Georgetown expecting Chris Wright to return, but not for Big East tournament

By Tarik El-Bashir
Washington Post Staff Writer
Wednesday, March 9, 2011; 12:05 AM

A year ago, the Georgetown men's basketball team scripted a scintillating run through the Big East tournament. It won three games in three days and reached the championship game.

On Wednesday, the Hoyas begin play at Madison Square Garden, again as the tournament's No. 8 seed. This time, though, the degree of difficulty figures to be much greater without senior guard Chris Wright, who has missed the past 21/2 games with a broken bone in his left hand.

"He's progressing as we hoped he would," Coach John Thompson III said. "Obviously, he's limited in what he can do. But it's good to have him back out there and participating in parts of practice. Absolutely we are expecting him to return."

But it almost certainly won't be this week, Thompson said; the target date for his return remains the first round of next week's NCAA tournament. He did, however, say Wright returned to practice on Monday and has been participating in what he called "non-contact drills."

"I doubt very seriously if he will play this week [despite] how well his recovery is going," Thompson said. "One of the reasons he's not going to participate this week is to make [the NCAA tournament] a possibility."

The Hoyas haven't won since Wright walked off the court Feb. 23 against Cincinnati, cradling his hand. And after Georgetown lost by a season-worst 22 points Saturday in the rematch with the Bearcats, the chances of ending that skid at Madison Square Garden seem remote.

On Wednesday, Georgetown (21-9) will face Connecticut, a team it didn't beat even with Wright in the lineup. Getting 31 points from junior guard Kemba Walker, the Huskies defeated the Hoyas, 78-70, in Hartford, Conn., on Feb. 16.

Walker scored 26 points on Tuesday as ninth-seeded Connecticut (22-9) defeated No. 16 seed DePaul, 97-71, in the tournament's opening round.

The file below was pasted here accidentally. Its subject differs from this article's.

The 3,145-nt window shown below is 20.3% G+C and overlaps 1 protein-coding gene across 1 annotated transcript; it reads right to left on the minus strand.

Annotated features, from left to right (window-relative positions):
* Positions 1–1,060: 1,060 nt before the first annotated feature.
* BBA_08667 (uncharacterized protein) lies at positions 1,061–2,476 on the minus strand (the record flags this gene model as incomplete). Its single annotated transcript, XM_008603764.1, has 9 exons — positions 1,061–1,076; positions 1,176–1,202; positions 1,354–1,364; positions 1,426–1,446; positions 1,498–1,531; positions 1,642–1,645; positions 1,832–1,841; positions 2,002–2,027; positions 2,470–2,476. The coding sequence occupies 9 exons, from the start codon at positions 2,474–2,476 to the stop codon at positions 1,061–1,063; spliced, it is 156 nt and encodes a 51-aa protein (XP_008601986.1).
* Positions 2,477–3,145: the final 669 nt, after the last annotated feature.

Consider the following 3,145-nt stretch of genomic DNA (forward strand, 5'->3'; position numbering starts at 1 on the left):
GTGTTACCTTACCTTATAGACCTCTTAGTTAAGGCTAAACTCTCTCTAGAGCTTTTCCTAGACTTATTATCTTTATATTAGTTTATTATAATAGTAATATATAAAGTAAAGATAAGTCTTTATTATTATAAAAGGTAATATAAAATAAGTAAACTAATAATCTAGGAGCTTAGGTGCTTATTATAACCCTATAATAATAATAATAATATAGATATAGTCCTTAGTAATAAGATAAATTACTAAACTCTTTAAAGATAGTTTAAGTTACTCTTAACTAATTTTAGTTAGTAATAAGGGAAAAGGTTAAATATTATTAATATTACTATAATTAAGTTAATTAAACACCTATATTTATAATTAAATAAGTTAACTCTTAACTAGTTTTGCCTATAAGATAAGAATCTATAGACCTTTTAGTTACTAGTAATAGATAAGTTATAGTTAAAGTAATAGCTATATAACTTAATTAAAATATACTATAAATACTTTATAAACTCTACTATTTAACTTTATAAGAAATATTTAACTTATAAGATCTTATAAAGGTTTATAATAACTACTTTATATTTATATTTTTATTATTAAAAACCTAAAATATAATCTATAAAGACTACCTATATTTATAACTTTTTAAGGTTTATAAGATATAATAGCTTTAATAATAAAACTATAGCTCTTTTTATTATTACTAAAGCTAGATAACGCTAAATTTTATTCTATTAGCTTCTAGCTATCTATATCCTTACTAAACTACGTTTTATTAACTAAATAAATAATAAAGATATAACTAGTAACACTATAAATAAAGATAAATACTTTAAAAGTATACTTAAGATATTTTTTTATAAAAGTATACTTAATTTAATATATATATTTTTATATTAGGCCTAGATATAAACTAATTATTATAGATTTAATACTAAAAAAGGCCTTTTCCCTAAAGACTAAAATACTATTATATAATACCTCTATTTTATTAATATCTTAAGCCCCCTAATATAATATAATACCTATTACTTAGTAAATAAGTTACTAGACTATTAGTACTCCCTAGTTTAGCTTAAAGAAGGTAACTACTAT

But stopping Walker won't be Georgetown's only concern.

The Hoyas have averaged a meager 48 points the past three games as Wright's injury has triggered a ripple effect through the offense, which totaled 80 or more points nine times this season.

Cincinnati Coach Mick Cronin and his players said after Saturday's game that Wright's absence made it easier to press the Hoyas and, and as a result, caused Austin Freeman and Jason Clark to wear down from the mental and physical strain of bringing the ball up the floor.

Bearcats senior Rashad Bishop added that it's also easier for opponents to focus their efforts on stopping Freeman, Georgetown's leading scorer (17.8 points; Wright is second, with 13.1 points).

"He's the only person who can really create shots for himself," said Bishop, who guarded Freeman. "So if you eliminate him, then it's tough for them" to win.

Wright's injury is also affecting Julian Vaughn. He has not made a field goal since the senior point guard was injured; he is 0 for 10 from the field in that span. Vaughn has averaged 3.5 shots per game the past two contests compared to 6.8 shots in the five games before Wright's injury.

"As I've said all year, Chris has done a great job of getting Austin good looks, getting Jason good looks, getting Julian good looks," Thompson said. "Now we have to find different ways, different people to make that happen."

Thompson also said he doesn't plan on making any changes to the starting lineup but added that reserve guards Markel Starks and Vee Sanford are expected to see increased ballhandling responsibilities.

"Both are going to have to bear some of that load," Thompson said of Starks and Sanford, who played 14 and seven minutes, respectively, against the Bearcats.

Most NCAA tournament projections have Georgetown securing a No. 5 or No. 6 seed. That, however, could trend up or down based on the Hoyas' performance this week. The NCAA tournament selection committee will also take into account the latest information on Wright's injury.

"We want to win as many games as we can," Thompson said, referring to the conference tournament. "I don't think we necessarily need to prove anything. It's the Big East tournament. This is as good as it gets. As I've said, whether Chris is there or not, this group can win. Now we just need to collectively figure out how to do it."

Hoyas note: Thompson and his players will take a tour of China in August, the university announced. The team will travel to Beijing and Shanghai and is scheduled to meet with Chinese officials, participate in cultural activities and play exhibition games.

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